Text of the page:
*I’ve just realized that that sounds like I enjoyed the Harry Potter books myself and I feel I should point out here that I did not. Well, it wasn’t even so much that I didn’t enjoy them… Just that they were coming to the cinema in film-form faster than I was reading the books, so there didn’t really seem much point!

Anyhoo, my point is (and yes there is a point nestled beneath all this aggressive Irishness!) that translating is not for the faint-hearted. It is a process which requires much skill, knowledge and patience on the part of the translator. It doesn’t take much to say something eloquently in your own language, but it takes a lot more to say phrase it just as poignantly in another.

Sincerely,

All translators (nah, just Claire) 😉 xx

Appsolutely great!

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Today’s agenda: do apps really help when it comes to learning a language? And if so, which apps are good to use?

Luckily, I’ve got your best interests at heart and am here to guide you in the right direction! I’m actually so considerate that I’ve compiled a list for you. Here are Claire’s top 5 best apps for learning a language (Oh, and I forgot to mention- they’re all free! ‘Cause who wants to pay for apps!). Enjoy!

  1. Duolingo: not only is the mascot for this app a cute li’l green owl, but it’s also a really good place to improve your languages skills. Duolingo is a great app (and also a website, if you’re interested) and its advantages are twofold; a.) You get to learn a language and b.) Part of the learning process has you translating snippets/documents from the internet, so you’re actually helping the World Wide Web and other internet users too. It’s a win-win situation!
  2. Google Translate: this is probably the most loved and used language app available. Although GT is often seen as synonymous with dodgy translations (and let’s face it, there have been some seriously dodgy ones!), there’s just something appealing about copying and pasting large chunks of a document in order to get the gist of what’s going on (although more often than not, I spend more time on trying to translate Google Translate’s translation, than if I had just done it myself!)
  3. Babbel: offers courses for both beginners and advanced learners, so no matter what stage of a language you’re at, there’s something for everyone with Babbel (I should be being paid for the endorsements I’m giving these companies!). Anyway, here different aspects of your chosen language are covered through the learning of new vocabulary, songs and even tongue twisters- who would have thought that being taught like so would help you know how to use the language you so choose!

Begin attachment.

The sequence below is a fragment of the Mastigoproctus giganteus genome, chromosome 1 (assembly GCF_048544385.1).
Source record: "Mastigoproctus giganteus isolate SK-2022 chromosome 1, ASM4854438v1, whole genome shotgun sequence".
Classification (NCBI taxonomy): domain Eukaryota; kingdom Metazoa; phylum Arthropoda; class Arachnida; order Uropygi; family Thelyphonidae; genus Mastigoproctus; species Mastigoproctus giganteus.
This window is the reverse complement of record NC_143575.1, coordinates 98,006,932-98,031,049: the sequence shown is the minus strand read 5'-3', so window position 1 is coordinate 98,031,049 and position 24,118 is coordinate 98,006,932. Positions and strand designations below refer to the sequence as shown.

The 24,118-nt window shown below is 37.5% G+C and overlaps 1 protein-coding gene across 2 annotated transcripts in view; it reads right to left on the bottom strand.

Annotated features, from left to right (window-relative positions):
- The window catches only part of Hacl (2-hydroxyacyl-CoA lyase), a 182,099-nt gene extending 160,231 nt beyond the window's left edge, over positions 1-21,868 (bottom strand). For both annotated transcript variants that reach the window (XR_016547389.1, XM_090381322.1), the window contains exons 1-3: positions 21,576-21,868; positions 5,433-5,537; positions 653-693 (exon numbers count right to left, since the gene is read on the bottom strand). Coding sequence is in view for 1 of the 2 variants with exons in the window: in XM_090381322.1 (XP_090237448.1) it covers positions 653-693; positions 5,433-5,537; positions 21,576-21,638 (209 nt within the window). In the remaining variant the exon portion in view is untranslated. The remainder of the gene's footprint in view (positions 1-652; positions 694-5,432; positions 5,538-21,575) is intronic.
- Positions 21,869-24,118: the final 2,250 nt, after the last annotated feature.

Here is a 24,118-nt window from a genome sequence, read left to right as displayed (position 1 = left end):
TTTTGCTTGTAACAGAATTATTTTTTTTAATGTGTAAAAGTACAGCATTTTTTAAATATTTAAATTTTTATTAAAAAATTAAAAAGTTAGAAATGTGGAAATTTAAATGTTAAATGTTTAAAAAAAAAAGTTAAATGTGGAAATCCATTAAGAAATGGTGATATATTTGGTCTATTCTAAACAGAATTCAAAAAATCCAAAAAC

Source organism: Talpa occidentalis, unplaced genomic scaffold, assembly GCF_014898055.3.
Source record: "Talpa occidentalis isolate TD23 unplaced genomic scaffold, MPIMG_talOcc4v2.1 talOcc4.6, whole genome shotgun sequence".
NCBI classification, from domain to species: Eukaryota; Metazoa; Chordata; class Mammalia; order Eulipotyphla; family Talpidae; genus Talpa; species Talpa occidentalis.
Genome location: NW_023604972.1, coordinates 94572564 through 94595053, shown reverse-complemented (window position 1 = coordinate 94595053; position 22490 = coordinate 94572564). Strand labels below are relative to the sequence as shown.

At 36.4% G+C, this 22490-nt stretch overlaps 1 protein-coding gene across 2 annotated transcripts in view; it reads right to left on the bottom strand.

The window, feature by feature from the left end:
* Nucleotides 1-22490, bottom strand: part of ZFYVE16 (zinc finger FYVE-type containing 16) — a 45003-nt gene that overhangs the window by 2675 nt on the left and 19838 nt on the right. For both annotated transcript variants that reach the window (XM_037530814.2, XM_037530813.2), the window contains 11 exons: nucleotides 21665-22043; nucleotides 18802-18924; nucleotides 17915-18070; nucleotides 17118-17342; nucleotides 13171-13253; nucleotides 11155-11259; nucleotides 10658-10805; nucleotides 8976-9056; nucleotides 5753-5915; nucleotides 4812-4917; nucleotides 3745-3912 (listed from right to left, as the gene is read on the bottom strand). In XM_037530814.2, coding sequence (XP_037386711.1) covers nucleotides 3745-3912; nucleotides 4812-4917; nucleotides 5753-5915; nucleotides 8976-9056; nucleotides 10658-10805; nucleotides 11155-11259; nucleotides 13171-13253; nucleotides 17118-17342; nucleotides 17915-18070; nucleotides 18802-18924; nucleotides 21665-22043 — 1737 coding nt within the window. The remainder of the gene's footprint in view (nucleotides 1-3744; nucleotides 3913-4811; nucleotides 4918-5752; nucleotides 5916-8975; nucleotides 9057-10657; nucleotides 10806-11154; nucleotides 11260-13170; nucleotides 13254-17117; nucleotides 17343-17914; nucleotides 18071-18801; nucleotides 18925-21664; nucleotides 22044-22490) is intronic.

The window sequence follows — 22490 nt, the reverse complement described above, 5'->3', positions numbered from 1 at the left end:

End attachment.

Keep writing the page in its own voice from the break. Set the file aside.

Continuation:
4. Busuu: deals with lots of topics through the use of day-to-day occurrences, thus helping you learn in a ‘natural’ environment (as natural as learning from an already smarter than you Smart Phone can be). You can even use this app without an internet connection, which is über handy for learning on the go. What more could ya want!
  5. Byki: first and foremost, I like this app’s name; mostly because I pronounce it like ‘bikkie’ (in Ireland, and probably other places too- the slang word for a biscuit). But, I’m not just giving it points for having a fun title, it’s actually also an app worth looking into. It uses flashcards to help increase your vocabulary and it even remembers what topics you’ve already learned- so, not only do you not forget anything, but you also have a neat way of tracking your progress. Wahey!

Finally, I know it’s not an app (per se), but it’s definitely worth your while stopping over to the BBC Languages website. There you can find the news in other languages, along with games and videos to help you- and all with the help of more than 40 world languages. Check it out!

Cloud scratchers and other such nonsense

...Do you though?

…Do you though?

I love words. I’m a bit of a nerd like that.
I love words and languages. Ooh, and translating.
What I seriously love though are ‘literal translations’, and the nonsense that ensues when one translates literally.
For example, in German, skyscrapers are called Wolkenkratzer, which literally translates to cloud scratchers. Trés cute, right?
So I decided to compile a little list of literal translations, because it’s Wednesday after all, and everyone needs a mid-week smile 🙂

Irish:
freckles póigíní gréine. Literally: little sun kisses
I’m happy Tá áthas orm. Literally: there is happy on me

German:
gloves Handschuhe. Literally: shoes for your hands
Santa Weihnachtsmann. Literally: Christmas man
For God’s sake Himmel, Arsch und Zwirn. Literally: sky, ass and thread
I couldn’t care less Es ist mir wurst. Literally: it is me sausage

Spanish:
you’d make a better door than a window La carne de burro no es transparente. Literally: the flesh of the donkey is not transparent

And that’s today’s language lesson concluded! Remember, WORDS.ARE.FUN but only if you use them wisely!